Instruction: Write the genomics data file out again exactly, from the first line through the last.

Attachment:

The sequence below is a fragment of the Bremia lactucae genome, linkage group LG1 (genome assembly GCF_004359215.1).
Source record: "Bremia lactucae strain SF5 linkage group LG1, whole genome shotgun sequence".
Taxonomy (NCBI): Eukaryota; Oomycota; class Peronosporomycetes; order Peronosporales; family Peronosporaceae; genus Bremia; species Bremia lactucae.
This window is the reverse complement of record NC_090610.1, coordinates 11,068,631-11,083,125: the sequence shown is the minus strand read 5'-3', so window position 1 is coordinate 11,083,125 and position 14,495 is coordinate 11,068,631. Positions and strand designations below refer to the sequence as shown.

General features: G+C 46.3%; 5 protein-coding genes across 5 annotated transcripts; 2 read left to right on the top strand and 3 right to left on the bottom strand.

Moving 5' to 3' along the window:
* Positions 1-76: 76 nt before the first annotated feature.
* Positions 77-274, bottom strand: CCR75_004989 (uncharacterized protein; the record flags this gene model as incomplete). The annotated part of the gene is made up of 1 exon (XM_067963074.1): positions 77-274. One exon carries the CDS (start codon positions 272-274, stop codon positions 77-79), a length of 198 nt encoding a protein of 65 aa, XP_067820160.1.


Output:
The sequence below is a fragment of the Bremia lactucae genome, linkage group LG1 (genome assembly GCF_004359215.1).
Source record: "Bremia lactucae strain SF5 linkage group LG1, whole genome shotgun sequence".
Taxonomy (NCBI): Eukaryota; Oomycota; class Peronosporomycetes; order Peronosporales; family Peronosporaceae; genus Bremia; species Bremia lactucae.
This window is the reverse complement of record NC_090610.1, coordinates 11,068,631-11,083,125: the sequence shown is the minus strand read 5'-3', so window position 1 is coordinate 11,083,125 and position 14,495 is coordinate 11,068,631. Positions and strand designations below refer to the sequence as shown.

General features: G+C 46.3%; 5 protein-coding genes across 5 annotated transcripts; 2 read left to right on the top strand and 3 right to left on the bottom strand.

Moving 5' to 3' along the window:
* Positions 1-76: 76 nt before the first annotated feature.
* Positions 77-274, bottom strand: CCR75_004989 (uncharacterized protein; the record flags this gene model as incomplete). The annotated part of the gene is made up of 1 exon (XM_067963074.1): positions 77-274. One exon carries the CDS (start codon positions 272-274, stop codon positions 77-79), a length of 198 nt encoding a protein of 65 aa, XP_067820160.1.